Last week was a good one for the UN, the G20 and for two leaders who are seeking to put these institutions to work – Barack Obama and Kevin Rudd.
It wasn't all plain sailing at the UN in New York. Among the heads of government to address the General Assembly was Muammar Gaddafi of Libya, King of Kings and temporary tenant of Donald Trump, who delivered a 90-minute rant in which he abused the Security Council (or, as he called it, the "Terror Council") and tossed the UN Charter over his shoulder. Gaddafi and Venezuela's Hugo Chavez are vying to replace the ailing Fidel Castro as the world's biggest buffoon, and I fear for Chavez's chances.
Like the big top, the General Assembly sometimes has a carnival atmosphere, complete with fire-eaters and clowns. Yet the UN's broad membership gives it unparalleled legitimacy when tackling global problems, as demonstrated by Secretary-General Ban Ki-moon's climate change summit last week. The summit brought forward commitments from countries such as Japan and a noticeable shift in tone on the part of President Hu Jintao of China.
Solutions to many of the world's problems require the involvement of the Chinese, so it was gratifying to hear Mr Hu acknowledging Beijing's global responsibilities rather than dwelling on its national prerogatives.
Then the Security Council lived up to its promise as a venue for creative statecraft. To dramatise his administration's commitment to the UN as an imperfect but essential institution, Barack Obama became the first president in history to chair the Security Council in person. He deftly secured the passage of an important resolution on nuclear non-proliferation and disarmament, with support from Russia and China. The debate around the Security Council table was a timely demonstration of why the Rudd government is campaigning for a seat at it.
If the subtext of the resolution was Iran's nuclear program, it soon became the main text, when the US, Britain and France revealed that Tehran had been caught red-handed in a covert attempt to enrich uranium. The Western response was all the more impressive because it came against the background of the discussions in the Security Council and the notably strong words from Russia's President Dmitri Medvedev.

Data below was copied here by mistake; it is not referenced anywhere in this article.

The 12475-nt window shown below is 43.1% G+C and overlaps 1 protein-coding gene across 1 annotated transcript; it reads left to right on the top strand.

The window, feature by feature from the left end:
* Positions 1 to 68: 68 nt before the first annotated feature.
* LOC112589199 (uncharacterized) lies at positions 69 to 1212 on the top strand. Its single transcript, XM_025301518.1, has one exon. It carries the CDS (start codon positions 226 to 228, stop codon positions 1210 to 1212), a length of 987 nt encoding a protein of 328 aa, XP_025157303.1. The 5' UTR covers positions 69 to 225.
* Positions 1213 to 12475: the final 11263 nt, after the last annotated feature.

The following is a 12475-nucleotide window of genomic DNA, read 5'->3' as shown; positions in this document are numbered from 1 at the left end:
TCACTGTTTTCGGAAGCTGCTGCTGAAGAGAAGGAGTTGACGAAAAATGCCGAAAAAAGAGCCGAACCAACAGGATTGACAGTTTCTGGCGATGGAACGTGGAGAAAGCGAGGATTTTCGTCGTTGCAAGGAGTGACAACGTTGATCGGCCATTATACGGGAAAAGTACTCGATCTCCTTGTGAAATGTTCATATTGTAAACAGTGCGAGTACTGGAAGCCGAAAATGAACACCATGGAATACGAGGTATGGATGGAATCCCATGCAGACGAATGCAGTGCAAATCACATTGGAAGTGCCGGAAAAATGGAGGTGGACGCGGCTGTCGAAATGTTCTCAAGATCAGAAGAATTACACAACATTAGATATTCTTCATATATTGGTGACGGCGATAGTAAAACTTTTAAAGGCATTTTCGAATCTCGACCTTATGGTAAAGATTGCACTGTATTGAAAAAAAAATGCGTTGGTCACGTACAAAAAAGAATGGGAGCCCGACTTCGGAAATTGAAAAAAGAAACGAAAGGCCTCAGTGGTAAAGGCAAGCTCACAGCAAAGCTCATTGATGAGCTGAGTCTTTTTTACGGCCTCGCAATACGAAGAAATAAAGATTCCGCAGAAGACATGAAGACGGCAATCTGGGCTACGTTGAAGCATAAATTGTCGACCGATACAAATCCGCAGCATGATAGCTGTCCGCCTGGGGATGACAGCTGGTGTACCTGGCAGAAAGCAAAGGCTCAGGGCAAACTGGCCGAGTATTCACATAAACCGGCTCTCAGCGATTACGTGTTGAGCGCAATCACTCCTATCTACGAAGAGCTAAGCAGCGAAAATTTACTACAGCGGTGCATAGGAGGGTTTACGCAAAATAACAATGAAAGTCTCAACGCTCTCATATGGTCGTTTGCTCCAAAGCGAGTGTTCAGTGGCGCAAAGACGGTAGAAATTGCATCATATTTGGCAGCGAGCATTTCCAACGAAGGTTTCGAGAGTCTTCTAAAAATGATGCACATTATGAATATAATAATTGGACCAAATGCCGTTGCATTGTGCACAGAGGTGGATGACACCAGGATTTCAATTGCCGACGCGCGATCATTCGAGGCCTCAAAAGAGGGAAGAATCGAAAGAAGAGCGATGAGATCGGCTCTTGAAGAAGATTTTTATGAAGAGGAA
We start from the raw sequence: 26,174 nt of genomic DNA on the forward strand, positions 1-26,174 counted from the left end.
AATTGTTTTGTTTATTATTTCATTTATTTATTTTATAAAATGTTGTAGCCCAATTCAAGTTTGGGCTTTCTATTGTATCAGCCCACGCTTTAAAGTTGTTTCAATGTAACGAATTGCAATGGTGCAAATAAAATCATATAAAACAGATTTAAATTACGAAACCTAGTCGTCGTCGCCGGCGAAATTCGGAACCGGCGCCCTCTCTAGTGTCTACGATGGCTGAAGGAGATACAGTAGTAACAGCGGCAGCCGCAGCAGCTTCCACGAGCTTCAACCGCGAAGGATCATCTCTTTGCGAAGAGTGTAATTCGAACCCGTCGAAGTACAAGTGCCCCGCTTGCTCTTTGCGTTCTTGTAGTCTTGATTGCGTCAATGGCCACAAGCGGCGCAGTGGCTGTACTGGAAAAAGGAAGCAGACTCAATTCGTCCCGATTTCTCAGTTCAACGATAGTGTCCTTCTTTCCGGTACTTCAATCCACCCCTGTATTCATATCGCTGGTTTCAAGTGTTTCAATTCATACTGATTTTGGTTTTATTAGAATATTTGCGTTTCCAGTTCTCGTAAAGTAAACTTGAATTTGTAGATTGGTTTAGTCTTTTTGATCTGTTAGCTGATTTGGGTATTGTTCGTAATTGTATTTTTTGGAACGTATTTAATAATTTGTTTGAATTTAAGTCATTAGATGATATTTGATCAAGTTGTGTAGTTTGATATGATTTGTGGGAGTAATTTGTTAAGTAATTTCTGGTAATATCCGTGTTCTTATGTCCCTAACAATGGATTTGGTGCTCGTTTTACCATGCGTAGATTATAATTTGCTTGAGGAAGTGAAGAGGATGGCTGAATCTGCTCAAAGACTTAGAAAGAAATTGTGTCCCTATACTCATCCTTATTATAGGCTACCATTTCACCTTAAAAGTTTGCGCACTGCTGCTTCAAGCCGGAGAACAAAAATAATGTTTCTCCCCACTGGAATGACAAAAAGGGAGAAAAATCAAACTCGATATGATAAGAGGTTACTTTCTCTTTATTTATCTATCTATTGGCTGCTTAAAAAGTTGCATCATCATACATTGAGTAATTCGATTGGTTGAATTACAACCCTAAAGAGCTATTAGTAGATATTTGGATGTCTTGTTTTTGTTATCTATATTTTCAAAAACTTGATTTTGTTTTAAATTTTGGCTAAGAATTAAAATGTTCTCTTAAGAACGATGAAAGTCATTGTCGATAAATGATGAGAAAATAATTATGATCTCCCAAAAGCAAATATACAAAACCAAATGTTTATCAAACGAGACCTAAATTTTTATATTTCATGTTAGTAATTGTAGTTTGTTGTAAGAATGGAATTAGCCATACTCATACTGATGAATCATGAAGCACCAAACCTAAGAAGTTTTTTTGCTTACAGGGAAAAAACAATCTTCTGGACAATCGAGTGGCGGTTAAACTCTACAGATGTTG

Obama looked good in New York. His poll numbers have stabilised in recent weeks and he may very well pass a decent healthcare bill soon. Reports of the President's political demise have been vastly exaggerated.
From New York, world leaders travelled to Pittsburgh for the G20 summit. Pittsburgh produced several positive results but from Australia's perspective, the medium was the most important message. Obama's decision to replace the G8 as the world economy's steering committee with the G20 was undoubtedly the right one for the world. It also counts as his first gift to Australia. Do not forget that the two great institution-building ideas of Obama's rival for the presidency, senator John McCain, were a League of Democracies that would have excluded China, and the expulsion of Russia from the G8. It is hard to imagine McCain would have been as steady and effective as Obama on the global financial crisis, climate change, or for that matter the Iranian nuclear program.
It is equally difficult to believe that John Howard would have prospered in the Obama era of geopolitics. Kevin Rudd has thrived, however. The battlefield promotion of the G20 was not his doing, but he was one of the most persuasive voices arguing for it.
Australians are joiners by instinct and practice. We like the idea of belonging to international institutions and our leaders have done their share of institution building. Bob Hawke was primarily responsible for APEC; Paul Keating grafted the Leaders' Meeting on to APEC; and now Peter Costello and Kevin Rudd have played important roles in developing the G20.
Pittsburgh caps off an impressive two years for Rudd as foreign policy-maker-in-chief. The president of the World Bank, Bob Zoellick, told me recently that Rudd had "established himself as a catalyst for better multilateral policy-making. Much of this work was behind the scenes, a combination of smarts, humour and attention to personalities." Zoellick said that by bringing together three networks of leaders in the US, Europe and the developing world, Rudd increased Australia's influence.
Both Obama and Rudd are tough diplomats and hard-headed multilateralists. They believe their countries' national interests can often be pursued most effectively in concert with others and through international institutions such as the world's premier economic forum (the G20) and the world's premier security forum (the Security Council). For both these leaders, it was a good week of work.